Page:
Anyone who knows me well knows that I have a few brands & media properties that I truly love and for which I have huge loyalty. Virgin America. Uber. USAA. Jon Stewart. Fareed Zakaria. David Brooks.
NPR has been a part of my life for 25 years. As a news junkie and seeker of information, I’m that guy who always has his car tuned to KPCC everyday to get my daily dose of NPR. I know that everybody has their particular politics and I’m certainly not trying to espouse one point-of-view over the other in this post. But I find NPR and BBC to be some of the most thoughtful, unbiased and far-reaching (in topics) sources of mass-reach information that exist.
On road trips my wife fires up the app on her iPhone so we can stream Morning Edition, All Things Considered, Fresh Air or MarketPlace. One weekends sometimes I’ll zone out to “Wait, Wait, Don’t Tell me” and laugh along. The shows are smart, clean, intellectual and thoughtful.
Car radio is a pure pleasure to me because it’s 25 minutes of unfettered thinking and listening time and a chance to make sure I know about the world around me before the daily grind of work or the evening onslaught of kids and family responsibilities.
At times I worry about NPR because I’m guessing the audience is aging alongside me. Technology is disrupting all types of media and talk radio will be no exception. In-car technologies for streaming will likely erode the channel and day-part stronghold that the major shows have always had and young people are tuning into SoundCloud, YouTube, Spotify and other sources that battle for “share of mind.” Staying relevant will require leadership.
And of course there are virulent debates about whether publicly funded media should exist at all. I fall firmly on the side of supporting public funds for quality, less-biased, programming.
Amazon. It’s the company that evokes fear into more startups and venture capitalists looking to fund eCommerce businesses than any other potential competitor. Every pitch I’ve ever seen has led to the, “Would Amazon eventually do this? And could we then compete?” type questions.
But what if you could do the reverse of Amazon?
Amazon was early in spotting a macro trend – that physical, local retail had a few key disadvantages. The first is that it could carry limited inventory in stock because it had limited physical shelf space. The second is that the retailers were constrained by their high costs of local real estate and service staff relative to the costs of centralized warehouses where goods could be stacked high, sorted by robots, managed by RFIDs and then shipped via overnight to eager, cost-conscious customers across the US.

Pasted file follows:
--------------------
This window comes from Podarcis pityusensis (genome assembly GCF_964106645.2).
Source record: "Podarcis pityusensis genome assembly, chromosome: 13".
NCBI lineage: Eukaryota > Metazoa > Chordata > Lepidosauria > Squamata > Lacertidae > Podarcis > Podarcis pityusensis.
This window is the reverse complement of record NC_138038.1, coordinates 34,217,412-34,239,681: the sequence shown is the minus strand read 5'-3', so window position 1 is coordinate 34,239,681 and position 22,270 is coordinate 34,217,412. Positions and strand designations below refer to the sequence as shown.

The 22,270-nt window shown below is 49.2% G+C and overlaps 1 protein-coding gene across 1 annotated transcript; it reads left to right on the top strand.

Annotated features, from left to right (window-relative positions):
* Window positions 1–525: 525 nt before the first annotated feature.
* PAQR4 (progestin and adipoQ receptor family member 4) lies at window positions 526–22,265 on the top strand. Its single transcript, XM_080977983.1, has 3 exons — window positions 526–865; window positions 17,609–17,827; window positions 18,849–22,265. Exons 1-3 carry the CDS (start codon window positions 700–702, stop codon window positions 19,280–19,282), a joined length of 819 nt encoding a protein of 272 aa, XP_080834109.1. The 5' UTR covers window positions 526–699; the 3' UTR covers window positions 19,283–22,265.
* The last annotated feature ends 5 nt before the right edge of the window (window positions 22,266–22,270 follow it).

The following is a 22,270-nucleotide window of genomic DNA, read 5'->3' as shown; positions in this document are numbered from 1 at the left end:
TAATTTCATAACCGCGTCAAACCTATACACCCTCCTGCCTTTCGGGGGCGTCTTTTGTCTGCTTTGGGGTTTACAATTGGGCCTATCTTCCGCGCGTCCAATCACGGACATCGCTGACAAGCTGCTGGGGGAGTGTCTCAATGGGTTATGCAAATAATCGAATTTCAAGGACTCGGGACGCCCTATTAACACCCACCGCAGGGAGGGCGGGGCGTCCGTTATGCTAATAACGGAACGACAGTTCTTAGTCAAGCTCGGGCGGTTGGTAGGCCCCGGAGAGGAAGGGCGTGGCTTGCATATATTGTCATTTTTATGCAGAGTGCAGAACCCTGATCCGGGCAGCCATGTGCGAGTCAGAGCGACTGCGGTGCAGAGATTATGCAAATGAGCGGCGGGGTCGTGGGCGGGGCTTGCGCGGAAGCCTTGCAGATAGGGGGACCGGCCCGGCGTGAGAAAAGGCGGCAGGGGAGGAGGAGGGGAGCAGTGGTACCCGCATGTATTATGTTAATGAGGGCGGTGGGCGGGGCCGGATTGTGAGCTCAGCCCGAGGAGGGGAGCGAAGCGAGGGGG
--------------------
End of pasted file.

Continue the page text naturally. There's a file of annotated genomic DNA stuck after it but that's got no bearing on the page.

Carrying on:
Today’s $24 billion storage market in the US has these same key disadvantages and that was the genesis of Sam Rosen’s initial idea for MakeSpace, which I initially funded 15 months ago.
I was having dinner with a friend last night and we were chatting about venture capital and a bit about what I’ve learned. I started in 2007 with a thesis that my primary investment decision would be about the team (70%) and only afterward about the market opportunity (30%).
I was telling him that it was much easier when I started because there were fewer deals, life was less public and somehow the world seemed to be spinning more slowly. A year into my tenure the world went into economic collapse and that seemed to dominate the consciousness more than which deals one was chasing.
Today we’re in a world where 10 accelerators are bombarding you with emails to meet their 10-15 companies. Seed investors are aplenty and of course they need downstream money to fuel their early-stage bets. Angels have been prolific for years now and they, too, rely on downstream money to cover their bets.
And we live in public so many people are able just to reach out.
And there’s conferences. Oh, the conferences. Disrupt. Recode. Web Summit. Collision. Fortune Brainstorm. Lobby.
One of the interesting things about being a VC is that you often see companies in transition. If you’re an early investor like I am that often means writing the first $2-3 million check into a business that previously had either survived on fumes or on a $500,000 angel round.
I also see companies as they move from having taken $1-5 million from me to their next round where they raise $8-15 million from Series B investors and sometimes I lead at this round (we’re stage agnostic but 80% of our deals are seed & A).
Moving from a company that had less resources (and presumably by the time they’re raising depleted resources) to a company with newfound resources can be telling.
I have seen many companies raise their first $3 million and still act like a company that has no resources at all. And while this might sound to the inexperienced person like a sensible idea – it is not. In a VC business when you raise additional capital you need to “level up” and act the round you are.
Of course I’m not preaching crazy, irrational spend or having Kid Rock at your next company party. But you do need to find a way to do activities that are more scalable.
Reference calls. We all have to make them. Whether you’re considering hiring a new employee or as an investor whether you’re looking to do a background check on the founders of a company.
My friend Jason Hirschhorn Tweeted about this today
References on hires are often useless.
— Jason Hirschhorn (@JasonHirschhorn) April 6, 2014
1. Ask for at least 5 references
As your candidate for at least 5 references. You specifically want to ask for people who have directly worked with the person before. I like to get a mix of people who have reported to the candidate, whom the candidate has reported to (2x) and peers.
Don’t worry about the fact that these are the references that the candidate has hand-picked – that’s part of the process. I would start by asking the candidate, “How did you decide on these five people” as part of your review process.